Night in the Woods is My Horror Game of the Year

Night in the Woods was one of our favorite video games of last year. And now it’s available on the Nintendo Switch, our favorite new video game system of last year. So we’re looking back on what this adventure resonate so deeply with us now that you can take it with you anywhere, including on a trip back to your own Possum Springs.

Night in the Woods is a fantastic game with a charming art style that belies its incredibly honest and resonant stories. In other words, Scott Benson, Alec Holowka, and Bethany Hockenberry made a Game of the Year. You can look at it however you want, as an adventure game, a visual novel, a social simulator, a series of minigames threaded by a plot. I personally see it as the most effective horror game I’ve ever played.

I’m an exile from a small town in central Pennsylvania. It’s a self-imposed exile, the typical story of a nerd growing up in rural America and then leaving to make a life in the city. I went to college, graduated, and moved to New York. I recognize how luck was a big factor in getting to where I am, and that makes Mae Borowski and her friends’ stories genuinely terrifying to me.

Mae is a college dropout returning home and dealing with aimless restlessness. She’s back in her small town, with her old friends trying to build their lives while her own future is a complete blank. She moves back in with her parents, touches base with her old friends, and tries to just find things to do. All while her parents try to be supportive and hide their disappointment and her friends struggle with her disruptive presence and the temptation to pull them back into old, juvenile habits.

There’s a murder and maybe ghosts, but that stuff isn’t really the point of Night in the Woods. It isn’t about a thrilling mystery. It’s about banal existential horror. And it’s a horror that literally hits close to home.

I’m from central/northeastern PA, which isn’t quite coal country but is really close and has much of the same feel. And Possum Springs is clearly inspired by the rural areas near Pittsburgh, hollowed out by fading industry and mining. It’s in a worse state than my hometown (which has been buoyed by a small state university and some remaining factories), but it’s a parallel to several of my friends’ hometowns. And it’s built on a flood plain, which is the case for literally half of my hometown.

Night in the Woods might have a colorful art style depicting a world full of bipedal animals running around and being friends, but it’s still the most real game I’ve seen in years. Mae’s a cat, her best friend Gregg’s a fox, his boyfriend Angus is a bear, and their friend Bea is an alligator, and they’re all adorable. But they’re also frustrated, troubled people returning to and trying to get out of the small town they were born in by fate and are trapped in by circumstance.  All while trying to entertain themselves by grabbing any diversion they can no matter how meager (like hanging out at a donut shop) or random (like wandering through the woods at night).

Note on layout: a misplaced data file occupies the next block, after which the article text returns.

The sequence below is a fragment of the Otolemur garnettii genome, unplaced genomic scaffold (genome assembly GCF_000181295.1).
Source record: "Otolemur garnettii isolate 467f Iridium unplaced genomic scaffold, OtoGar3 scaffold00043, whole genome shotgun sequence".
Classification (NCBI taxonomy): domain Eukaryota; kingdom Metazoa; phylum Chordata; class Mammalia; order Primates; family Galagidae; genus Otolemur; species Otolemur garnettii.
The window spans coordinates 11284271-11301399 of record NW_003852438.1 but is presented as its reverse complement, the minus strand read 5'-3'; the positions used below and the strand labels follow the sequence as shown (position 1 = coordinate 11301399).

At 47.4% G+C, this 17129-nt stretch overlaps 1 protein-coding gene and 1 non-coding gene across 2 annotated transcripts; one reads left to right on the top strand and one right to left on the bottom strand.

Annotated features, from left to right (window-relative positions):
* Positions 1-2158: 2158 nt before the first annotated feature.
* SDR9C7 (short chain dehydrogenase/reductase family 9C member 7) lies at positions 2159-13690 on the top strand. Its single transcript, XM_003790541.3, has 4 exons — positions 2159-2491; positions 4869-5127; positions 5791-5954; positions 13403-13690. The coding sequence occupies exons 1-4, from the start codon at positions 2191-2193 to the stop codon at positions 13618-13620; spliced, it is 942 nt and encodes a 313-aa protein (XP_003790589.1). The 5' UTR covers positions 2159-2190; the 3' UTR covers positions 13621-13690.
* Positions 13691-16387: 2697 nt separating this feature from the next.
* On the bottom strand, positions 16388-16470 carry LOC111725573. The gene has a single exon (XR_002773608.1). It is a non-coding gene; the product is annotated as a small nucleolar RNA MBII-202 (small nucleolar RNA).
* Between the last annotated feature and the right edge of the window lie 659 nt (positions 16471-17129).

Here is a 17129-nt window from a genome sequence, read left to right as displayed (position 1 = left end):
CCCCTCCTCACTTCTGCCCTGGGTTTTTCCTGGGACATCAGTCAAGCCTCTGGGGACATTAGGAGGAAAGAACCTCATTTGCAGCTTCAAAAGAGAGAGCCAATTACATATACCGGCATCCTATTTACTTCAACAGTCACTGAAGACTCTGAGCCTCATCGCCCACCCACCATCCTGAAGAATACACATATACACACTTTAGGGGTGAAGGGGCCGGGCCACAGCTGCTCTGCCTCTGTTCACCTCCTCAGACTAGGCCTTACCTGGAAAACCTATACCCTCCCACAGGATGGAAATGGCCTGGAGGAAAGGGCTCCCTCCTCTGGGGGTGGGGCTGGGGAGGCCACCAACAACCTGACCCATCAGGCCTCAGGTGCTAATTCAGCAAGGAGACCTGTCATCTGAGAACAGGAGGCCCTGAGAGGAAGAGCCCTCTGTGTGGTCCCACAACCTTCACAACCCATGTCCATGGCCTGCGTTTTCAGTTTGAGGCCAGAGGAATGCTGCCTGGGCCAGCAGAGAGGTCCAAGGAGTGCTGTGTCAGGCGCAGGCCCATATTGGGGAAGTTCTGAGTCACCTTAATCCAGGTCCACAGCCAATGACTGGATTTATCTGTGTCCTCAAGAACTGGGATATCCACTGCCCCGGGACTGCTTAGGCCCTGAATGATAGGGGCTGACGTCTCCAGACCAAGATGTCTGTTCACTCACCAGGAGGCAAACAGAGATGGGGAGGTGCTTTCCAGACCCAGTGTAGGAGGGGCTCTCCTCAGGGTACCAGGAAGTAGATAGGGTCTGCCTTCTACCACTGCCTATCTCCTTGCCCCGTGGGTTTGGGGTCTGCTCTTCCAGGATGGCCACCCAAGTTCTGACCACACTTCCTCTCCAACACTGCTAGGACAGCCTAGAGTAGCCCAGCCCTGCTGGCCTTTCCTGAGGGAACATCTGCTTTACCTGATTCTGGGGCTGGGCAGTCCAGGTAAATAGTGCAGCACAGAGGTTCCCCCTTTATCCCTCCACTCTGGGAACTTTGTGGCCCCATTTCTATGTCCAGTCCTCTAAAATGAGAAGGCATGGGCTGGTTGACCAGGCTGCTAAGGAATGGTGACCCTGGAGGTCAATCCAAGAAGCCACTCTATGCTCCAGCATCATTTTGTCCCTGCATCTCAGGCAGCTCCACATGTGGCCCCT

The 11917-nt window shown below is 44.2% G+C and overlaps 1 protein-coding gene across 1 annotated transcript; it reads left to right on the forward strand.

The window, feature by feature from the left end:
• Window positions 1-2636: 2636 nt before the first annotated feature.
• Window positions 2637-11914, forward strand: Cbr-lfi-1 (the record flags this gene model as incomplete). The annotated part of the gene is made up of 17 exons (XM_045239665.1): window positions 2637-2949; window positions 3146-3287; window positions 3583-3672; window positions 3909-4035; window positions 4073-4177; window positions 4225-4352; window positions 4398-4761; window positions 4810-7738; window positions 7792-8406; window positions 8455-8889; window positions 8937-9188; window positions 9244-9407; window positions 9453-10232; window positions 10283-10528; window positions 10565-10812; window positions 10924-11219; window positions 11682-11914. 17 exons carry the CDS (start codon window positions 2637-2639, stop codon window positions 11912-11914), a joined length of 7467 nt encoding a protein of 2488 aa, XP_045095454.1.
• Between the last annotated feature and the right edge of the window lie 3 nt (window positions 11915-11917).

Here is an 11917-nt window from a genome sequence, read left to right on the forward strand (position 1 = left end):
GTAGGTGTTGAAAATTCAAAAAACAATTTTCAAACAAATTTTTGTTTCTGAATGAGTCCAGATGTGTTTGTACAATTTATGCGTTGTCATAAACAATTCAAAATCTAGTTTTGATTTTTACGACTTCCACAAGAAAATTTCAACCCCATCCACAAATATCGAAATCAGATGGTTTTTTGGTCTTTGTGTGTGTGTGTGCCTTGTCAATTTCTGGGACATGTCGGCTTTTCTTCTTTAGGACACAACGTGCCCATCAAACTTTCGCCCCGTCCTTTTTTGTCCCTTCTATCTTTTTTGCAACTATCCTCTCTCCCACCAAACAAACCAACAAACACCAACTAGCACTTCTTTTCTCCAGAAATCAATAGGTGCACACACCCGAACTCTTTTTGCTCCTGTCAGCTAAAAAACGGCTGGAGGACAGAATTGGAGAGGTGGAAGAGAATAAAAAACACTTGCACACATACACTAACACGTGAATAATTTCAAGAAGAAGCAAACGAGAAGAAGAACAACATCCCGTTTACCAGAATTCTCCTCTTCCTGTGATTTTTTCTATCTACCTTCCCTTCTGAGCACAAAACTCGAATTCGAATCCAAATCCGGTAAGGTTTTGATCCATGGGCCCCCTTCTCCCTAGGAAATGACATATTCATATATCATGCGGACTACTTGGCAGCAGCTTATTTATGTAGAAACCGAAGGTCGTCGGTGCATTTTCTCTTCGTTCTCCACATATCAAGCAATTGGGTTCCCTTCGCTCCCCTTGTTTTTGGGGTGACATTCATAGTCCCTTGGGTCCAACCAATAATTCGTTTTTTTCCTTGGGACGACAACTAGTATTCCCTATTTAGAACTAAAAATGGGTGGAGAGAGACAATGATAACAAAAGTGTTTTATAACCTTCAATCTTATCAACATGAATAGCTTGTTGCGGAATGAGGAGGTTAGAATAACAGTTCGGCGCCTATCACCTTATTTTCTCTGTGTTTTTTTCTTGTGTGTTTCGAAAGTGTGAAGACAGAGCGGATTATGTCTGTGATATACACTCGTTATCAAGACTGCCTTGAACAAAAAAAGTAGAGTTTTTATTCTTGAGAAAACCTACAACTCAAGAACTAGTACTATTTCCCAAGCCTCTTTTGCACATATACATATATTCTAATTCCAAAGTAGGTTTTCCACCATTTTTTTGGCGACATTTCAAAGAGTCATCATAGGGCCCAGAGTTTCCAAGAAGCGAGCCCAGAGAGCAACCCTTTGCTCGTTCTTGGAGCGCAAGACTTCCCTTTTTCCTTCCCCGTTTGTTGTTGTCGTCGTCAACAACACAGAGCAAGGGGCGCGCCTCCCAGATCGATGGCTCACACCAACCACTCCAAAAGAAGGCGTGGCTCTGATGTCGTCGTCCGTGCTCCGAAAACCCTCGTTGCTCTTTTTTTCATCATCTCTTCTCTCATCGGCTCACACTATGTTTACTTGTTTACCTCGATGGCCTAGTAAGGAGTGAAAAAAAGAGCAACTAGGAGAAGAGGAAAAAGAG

Every character in the game is a person, dealing with their own and others’ problems and frustrations. Sure, they’re cute animals, but they’re also beating their heads against minimum wage jobs, struggling with loss, and only barely getting through another day in a town where they feel like they have no future. They’re people, written incredibly well with heartfelt and complex motivations and flaws.

More than cosmic horror, more than homicidal ghosts, more than the undead or werewolves or robots or aliens, I’m terrified of going through what Mae goes through in the game. Failing, returning home with no prospects for the future, and struggling to stay entertained and positive even when your very presence can be disruptive to your friends who never made it out in the first place. All while clinging to scraps of nostalgia because there’s nothing new in town to look forward to.

I’ve been in New York for over ten years, and I still sometimes have dreams of just ending up in my hometown, failed and directionless. And Night in the Woods is so well-written and hits so many notes that resonate with my experiences growing up in a town like Possum Springs that it brings out that fear in a very real way. And, as an exile, it comes with a deep sense of guilt for everyone who couldn’t get out, and who ended up back there like Mae and her friends.

Besides my personal experiences and fears, Night in the Woods is fantastic thanks to its charming art style, excellent characters, incredibly well-constructed and quirky-but-natural humor, and Gregg. Because Gregg is the freaking best. And as you learn why Gregg is the best, you start to understand exactly why Night in the Woods is so good.

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